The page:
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Gazette editor accompanying Defense chief on four-nation Mideast tour

Author: Vince Bzdek - December 3, 2017 - Updated: December 4, 2017

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defenseSecretary of Defense Jim Mattis, left, puts his hand over his heart as the Star-Spangled Banner is played during a ceremony welcoming Bahrain’s Crown Prince Salman bin Hamad Al Khalifa, at the Pentagon, Wednesday, Nov. 29, 2017. (AP Photo/Manuel Balce Ceneta)

OVER THE ATLANTIC OCEAN — Defense Secretary James Mattis launched a four-nation Mideast tour Saturday amid growing concerns that ISIS is creeping more and more into Africa as it is chased out of Syria and the Mideast.

“Across Africa, we see increased concern about this,” Mattis told reporters aboard his plane on the way to his first stop in Cairo to meet with Egyptian President Abdel Fattah al-Sisi. “In Syria, the enemy is collapsing. You simply can’t move them out of one area and into the other areas around it.”

Among the stops on Mattis’ Mideast trip is a conference in Jordan on violent extremism in Africa, and ISIS concerns are expected to be a major point of discussion. He also plans stops in Kuwait and Pakistan to re-cement ties with majority Muslim partner nations in the fight against terrorism.

Mattis said one purpose of his visit to Cairo was “to express condolences after what happened in the Sinai, the murder of innocent people.” A recent attack on a mosque in the Sinai Peninsula by 25-30 gunmen left 305 people dead. No one has claimed responsibility for the attack yet, but there is evidence it was carried out by an affiliate of ISIS.

“I don’t know if I want to speak in numbers,” of ISIS fighters in Africa, Mattis said, but “there is certainly an uptick in activity in the Sinai. We are working closely with Egypt on how they can best meet this common threat.”

Samuel Werberg, press attaché of the U.S. embassy in Cairo, said the Egyptian government “wants to make sure people are aware these are very bad terrorists. At the same time, they don’t want to go overboard and scare all the tourists away.”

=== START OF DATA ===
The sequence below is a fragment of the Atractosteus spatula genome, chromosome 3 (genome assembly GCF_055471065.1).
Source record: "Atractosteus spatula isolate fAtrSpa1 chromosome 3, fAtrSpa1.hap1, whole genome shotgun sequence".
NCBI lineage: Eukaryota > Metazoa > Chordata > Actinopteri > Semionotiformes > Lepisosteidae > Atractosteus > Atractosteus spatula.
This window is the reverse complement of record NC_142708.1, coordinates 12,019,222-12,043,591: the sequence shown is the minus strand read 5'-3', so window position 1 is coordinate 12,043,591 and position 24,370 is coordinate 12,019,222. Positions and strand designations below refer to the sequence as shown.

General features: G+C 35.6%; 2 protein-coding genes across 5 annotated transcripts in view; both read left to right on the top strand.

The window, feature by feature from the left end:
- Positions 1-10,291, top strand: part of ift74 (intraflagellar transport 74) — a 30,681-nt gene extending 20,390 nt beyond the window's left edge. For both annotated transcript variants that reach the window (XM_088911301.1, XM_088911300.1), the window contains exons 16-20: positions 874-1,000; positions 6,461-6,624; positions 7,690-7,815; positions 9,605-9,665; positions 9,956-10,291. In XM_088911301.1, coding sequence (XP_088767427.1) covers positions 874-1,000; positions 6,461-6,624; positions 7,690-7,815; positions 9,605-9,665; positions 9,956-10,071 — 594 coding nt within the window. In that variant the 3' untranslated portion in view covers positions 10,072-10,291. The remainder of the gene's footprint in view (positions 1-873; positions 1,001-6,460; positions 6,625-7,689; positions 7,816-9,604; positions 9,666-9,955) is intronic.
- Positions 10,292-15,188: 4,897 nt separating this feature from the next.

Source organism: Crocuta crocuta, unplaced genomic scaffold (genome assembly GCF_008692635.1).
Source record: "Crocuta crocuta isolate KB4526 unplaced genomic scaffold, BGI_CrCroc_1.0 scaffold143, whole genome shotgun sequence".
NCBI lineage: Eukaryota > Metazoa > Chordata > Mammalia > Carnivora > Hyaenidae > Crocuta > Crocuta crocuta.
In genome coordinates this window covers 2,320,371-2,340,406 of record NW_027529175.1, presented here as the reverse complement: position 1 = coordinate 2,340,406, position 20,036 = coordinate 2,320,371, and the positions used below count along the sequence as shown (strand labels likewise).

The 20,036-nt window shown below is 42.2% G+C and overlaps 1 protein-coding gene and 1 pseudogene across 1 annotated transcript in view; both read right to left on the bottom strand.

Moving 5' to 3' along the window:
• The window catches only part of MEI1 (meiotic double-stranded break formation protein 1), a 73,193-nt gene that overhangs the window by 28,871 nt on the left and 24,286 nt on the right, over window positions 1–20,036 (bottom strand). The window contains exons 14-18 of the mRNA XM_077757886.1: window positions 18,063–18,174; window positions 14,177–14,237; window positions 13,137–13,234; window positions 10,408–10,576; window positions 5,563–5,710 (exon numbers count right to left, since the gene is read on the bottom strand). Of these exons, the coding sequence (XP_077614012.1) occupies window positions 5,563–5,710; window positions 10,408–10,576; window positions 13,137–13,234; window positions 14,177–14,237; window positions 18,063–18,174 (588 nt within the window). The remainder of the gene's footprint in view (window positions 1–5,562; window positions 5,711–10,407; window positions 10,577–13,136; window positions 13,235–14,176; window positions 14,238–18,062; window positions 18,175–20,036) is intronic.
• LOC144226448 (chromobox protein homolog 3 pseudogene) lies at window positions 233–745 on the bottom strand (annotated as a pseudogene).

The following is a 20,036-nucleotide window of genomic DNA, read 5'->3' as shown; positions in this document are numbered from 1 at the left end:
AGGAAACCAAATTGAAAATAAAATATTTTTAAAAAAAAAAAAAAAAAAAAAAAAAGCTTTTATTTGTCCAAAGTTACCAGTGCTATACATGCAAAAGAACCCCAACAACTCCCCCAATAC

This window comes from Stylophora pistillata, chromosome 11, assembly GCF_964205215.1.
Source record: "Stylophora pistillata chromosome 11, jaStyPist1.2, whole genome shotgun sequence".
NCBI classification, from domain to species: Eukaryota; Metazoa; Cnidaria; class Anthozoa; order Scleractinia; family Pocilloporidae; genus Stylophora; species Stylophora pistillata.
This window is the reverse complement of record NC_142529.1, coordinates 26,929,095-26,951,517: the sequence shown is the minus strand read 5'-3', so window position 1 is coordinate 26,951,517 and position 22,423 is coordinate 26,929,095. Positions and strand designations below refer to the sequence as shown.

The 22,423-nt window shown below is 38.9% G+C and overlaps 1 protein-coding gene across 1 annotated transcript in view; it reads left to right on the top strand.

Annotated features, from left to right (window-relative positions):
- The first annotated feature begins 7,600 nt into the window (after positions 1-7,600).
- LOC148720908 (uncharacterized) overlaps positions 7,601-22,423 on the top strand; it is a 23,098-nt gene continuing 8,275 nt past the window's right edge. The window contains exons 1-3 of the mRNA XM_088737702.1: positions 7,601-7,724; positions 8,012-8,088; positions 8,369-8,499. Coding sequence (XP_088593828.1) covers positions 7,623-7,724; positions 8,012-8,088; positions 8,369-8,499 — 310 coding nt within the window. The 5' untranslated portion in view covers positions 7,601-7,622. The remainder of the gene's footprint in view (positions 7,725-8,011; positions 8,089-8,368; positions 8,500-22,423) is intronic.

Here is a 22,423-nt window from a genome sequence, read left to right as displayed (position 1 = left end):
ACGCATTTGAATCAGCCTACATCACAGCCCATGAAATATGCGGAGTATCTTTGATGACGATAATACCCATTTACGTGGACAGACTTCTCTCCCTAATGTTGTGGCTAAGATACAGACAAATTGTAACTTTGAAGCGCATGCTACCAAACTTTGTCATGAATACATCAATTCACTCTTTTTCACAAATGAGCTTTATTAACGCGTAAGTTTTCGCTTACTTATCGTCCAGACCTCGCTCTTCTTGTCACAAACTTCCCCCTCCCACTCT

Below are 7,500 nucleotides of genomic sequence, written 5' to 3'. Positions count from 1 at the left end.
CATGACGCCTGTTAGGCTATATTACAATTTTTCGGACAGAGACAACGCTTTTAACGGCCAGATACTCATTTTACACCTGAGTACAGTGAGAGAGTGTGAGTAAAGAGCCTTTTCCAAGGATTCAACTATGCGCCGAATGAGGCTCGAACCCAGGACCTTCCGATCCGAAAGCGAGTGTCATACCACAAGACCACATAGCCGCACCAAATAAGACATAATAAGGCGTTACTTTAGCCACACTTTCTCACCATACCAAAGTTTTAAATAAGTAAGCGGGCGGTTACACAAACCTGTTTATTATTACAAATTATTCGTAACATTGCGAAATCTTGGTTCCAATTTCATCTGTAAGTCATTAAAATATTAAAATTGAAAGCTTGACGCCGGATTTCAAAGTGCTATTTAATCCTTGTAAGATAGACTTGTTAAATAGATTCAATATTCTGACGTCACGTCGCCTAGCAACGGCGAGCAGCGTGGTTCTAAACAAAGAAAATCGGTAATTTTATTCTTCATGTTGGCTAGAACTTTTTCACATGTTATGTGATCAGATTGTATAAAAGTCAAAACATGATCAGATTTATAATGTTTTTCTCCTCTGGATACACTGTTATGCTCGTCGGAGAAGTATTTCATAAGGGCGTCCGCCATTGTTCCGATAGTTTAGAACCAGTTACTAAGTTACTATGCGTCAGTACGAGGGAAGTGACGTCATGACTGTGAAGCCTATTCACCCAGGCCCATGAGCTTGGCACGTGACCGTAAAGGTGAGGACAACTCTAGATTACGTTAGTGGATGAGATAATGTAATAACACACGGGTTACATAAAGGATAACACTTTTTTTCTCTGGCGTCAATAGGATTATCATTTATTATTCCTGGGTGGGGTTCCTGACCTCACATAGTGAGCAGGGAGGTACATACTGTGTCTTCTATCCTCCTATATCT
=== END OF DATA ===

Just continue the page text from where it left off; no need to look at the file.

“We appreciate Egypt’s counter-terrorism cooperation,” Mattis added. “We’re all aware it’s grown over the last year. Since I’ve been in I’ve seen it grow, and I think if there is any kind of security buildup in Egypt, where a third of the Arab world lives, is good for the region as a whole.”

Mattis also spoke about the threat in Africa Thursday with Fayez al-Sarraj, the head of Libya’s Government of National Accord, which controls Tripoli and most of the western portion of the African nation. He and al-Sarraj discussed “how we put together friends of Libya effort to support them” against future extremist threats such as ISIS.

“The European Union’s been a big help. The Arab League, NATO, all contribute to the network that will deny them an opportunity in Africa.”

“We don’t want to wait for the local conditions to go south,” he added

Mattis’ tour comes just days after Saudi Arabia gathered 40 Muslim countries together in the first meeting of an Islamic counter-terrorism coalition. “In past years, terrorism has been functioning in all our countries … with no coordination among them,” Crown Price Mohammed bin Salman said in a keynote speech.

The Gazette was invited to join Mattis’ tour as part of a White House effort to include more journalists from outside the beltway in the hopes of widening the perspectives of the press pool and reaching out more directly to Americans across the country, according to Mattis spokesman Jeff Davis.

Mattis met the news that there was a correspondent from Colorado Springs on board with a wide smile.

“How you getting back? Need someone to take your bags for you?” said Mattis.

“Anywhere west of the 100th meridian, that’s where I’d rather be. That’s home.”

Mattis was born and raised in Washington state.

Vince Bzdek

Vince Bzdek